Maupiti: August 12th, 2018. Our last French Polynesian island… after Bora Bora .
We sailed off the mooring ball in Bora Bora, out the pass on the west side of the island, hoisted the asymmetrical, and aimed for Maupiti. Shortly afterwards, we had to douse the asymmetrical and go with the 120 due to wind direction. We weren’t entirely sure that we would make it into Maupiti. The passage is narrow, and with any sizeable south swell the entrance would not be passable. On that same note, we might be able to get in, but if the swell picks up while we are in there, we would be stuck. The weather forecast looked promising, so we were going for it. S/V Bajka was already on their way, as well as S/V La Cigale.
The sail over was a just a day sail, but again as with all of the passes and atolls in the South Pacific, you always want to have good day light to be able to see any under water obstetrical. S/V La Cigale made it in well before we did, so Xavier got out the drone and filmed us sailing in through the pass. The entry, even without a large south swell was exciting. There was not much room for error, and we were under sail power only. I stayed at the helm and Christian made sail adjustments and verbal instructions. We enjoy being able to sail on and off the hook (anchor or mooring in this instance) for the challenge and for the pleasure of not having to use fuel. We made it through the pass and up into the southern anchorage, and found a spot between our friends La Cigale and Bajka.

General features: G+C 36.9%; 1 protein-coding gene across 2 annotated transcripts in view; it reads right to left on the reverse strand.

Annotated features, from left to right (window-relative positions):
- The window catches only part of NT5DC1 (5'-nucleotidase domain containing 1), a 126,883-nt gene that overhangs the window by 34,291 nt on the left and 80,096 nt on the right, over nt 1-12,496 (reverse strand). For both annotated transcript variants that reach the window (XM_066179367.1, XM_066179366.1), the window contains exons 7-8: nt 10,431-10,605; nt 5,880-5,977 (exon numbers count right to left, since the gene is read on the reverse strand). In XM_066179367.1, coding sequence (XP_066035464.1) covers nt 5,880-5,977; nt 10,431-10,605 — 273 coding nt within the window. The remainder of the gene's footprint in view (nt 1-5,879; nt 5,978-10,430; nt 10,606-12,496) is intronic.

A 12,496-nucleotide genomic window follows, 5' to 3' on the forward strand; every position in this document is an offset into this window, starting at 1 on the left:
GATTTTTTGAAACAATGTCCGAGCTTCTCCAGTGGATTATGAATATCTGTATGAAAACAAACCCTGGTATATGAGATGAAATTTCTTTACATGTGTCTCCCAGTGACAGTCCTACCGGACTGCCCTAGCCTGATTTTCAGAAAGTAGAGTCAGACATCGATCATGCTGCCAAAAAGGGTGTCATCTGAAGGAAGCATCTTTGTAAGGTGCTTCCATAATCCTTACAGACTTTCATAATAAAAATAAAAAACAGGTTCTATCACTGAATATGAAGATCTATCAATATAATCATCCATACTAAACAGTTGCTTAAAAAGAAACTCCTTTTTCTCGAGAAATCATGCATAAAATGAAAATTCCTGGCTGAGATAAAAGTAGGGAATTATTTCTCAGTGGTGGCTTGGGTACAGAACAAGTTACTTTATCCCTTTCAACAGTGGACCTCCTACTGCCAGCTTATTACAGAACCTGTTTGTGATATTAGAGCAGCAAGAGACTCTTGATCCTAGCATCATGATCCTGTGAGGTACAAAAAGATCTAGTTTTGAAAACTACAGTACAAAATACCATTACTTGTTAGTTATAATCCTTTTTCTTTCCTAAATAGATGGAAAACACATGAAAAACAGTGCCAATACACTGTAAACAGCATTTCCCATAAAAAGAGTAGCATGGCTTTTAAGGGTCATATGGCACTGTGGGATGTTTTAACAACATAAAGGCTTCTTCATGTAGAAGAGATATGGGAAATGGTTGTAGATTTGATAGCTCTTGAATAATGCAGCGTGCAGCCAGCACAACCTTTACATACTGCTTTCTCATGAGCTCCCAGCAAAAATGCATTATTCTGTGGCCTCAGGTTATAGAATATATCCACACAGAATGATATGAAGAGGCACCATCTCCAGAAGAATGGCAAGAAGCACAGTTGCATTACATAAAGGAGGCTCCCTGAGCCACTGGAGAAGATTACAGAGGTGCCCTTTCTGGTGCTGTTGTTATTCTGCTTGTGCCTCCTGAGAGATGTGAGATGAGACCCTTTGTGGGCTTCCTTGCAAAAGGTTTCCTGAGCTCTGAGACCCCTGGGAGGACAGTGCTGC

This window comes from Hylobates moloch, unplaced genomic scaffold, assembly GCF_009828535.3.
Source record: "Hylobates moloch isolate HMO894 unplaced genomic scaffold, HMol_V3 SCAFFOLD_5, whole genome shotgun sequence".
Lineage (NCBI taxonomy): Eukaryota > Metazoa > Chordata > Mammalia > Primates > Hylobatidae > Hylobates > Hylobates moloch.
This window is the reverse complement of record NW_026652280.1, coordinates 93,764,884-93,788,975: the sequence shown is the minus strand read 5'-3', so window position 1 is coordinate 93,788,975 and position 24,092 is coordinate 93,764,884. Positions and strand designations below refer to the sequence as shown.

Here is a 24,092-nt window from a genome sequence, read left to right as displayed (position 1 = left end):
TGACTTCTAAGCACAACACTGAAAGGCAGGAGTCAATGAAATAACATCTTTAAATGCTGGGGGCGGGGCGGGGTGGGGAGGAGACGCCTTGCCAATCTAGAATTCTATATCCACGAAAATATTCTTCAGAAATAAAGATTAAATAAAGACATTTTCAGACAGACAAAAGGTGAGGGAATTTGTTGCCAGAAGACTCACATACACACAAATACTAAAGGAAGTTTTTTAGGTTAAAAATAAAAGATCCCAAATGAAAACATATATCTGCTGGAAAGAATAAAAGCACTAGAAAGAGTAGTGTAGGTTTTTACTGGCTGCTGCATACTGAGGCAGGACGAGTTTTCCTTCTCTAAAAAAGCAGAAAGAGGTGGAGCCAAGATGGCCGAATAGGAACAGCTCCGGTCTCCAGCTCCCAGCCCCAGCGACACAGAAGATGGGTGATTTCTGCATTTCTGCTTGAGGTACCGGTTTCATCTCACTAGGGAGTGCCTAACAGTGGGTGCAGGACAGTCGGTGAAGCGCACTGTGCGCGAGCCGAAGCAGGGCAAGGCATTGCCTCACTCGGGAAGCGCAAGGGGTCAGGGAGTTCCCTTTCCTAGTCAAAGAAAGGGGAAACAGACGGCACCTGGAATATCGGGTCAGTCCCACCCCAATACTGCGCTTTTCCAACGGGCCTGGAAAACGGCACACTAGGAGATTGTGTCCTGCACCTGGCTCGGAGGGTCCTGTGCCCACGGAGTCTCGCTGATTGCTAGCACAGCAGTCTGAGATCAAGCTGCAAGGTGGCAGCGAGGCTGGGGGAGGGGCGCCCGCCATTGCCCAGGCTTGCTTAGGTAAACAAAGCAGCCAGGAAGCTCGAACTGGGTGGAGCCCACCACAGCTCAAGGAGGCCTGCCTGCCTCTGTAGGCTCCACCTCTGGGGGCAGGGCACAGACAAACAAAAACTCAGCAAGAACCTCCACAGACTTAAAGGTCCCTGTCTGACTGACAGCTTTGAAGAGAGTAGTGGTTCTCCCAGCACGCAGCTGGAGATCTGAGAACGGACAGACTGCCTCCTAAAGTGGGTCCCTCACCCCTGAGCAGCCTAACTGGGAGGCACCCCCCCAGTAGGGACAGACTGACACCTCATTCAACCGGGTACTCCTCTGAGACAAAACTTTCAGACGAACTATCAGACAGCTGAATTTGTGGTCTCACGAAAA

If you look at the screenshot of Maupiti, above, you will notice the narrow pass in which we sailed through.
We spent the next few days there in the southern anchorage and in the anchorage just east of the inner island. Our friends on S/V Bellini, who we met over in Raiatea, were also already here as well. The population of Maupiti is extremely small. Provisions are limited, but there are a few fresh fruit stands and a bakery. Since we weren’t sure we were going to stop here or not, we spent the last of our French Polynesian money in Bora Bora, so no fresh food for us.
While Christian went for a long SUP paddle, myself and other families went diving with the huge Manta Rays!
Christian had already SUP circumnavigated the whole inner island, but the mountian that stood so grand above was calling our name. We first attempted to do it with our friends on S/V Bellini, but it was a little too late in the afternoon. We made it about half-way by the time the sunset, so we turned around with plans to do it with the other kid boats another day.
Our next go at it, S/V Bajka and La Cigale went as well. What an amazing adventure!
Watch our quick video below:
After a few days in Maupiti, our weather window to sail the five days (700 miles) to Suwarrow, Cook Islands, was up. Again, we weren’t entirely sure that we would stop in Suwarrow. If the weather window was closing to head to Tonga, we were going to bypass Suwarrow, but if the weather was going to give us even just a few days there, we would take it. It would have been a bummer to sail right past the Cook Islands, but weather dictates.
Lucy off of La Cigale on her SUP for our last sunset in French Polynesia.
Picking up some fresh produce at a roadside stand with fellow cruisers on S/Y Bajka.
The S/V Bajka Boys are good boat buddies for Taj. Many houses have their deceased family members buried out in their front yard.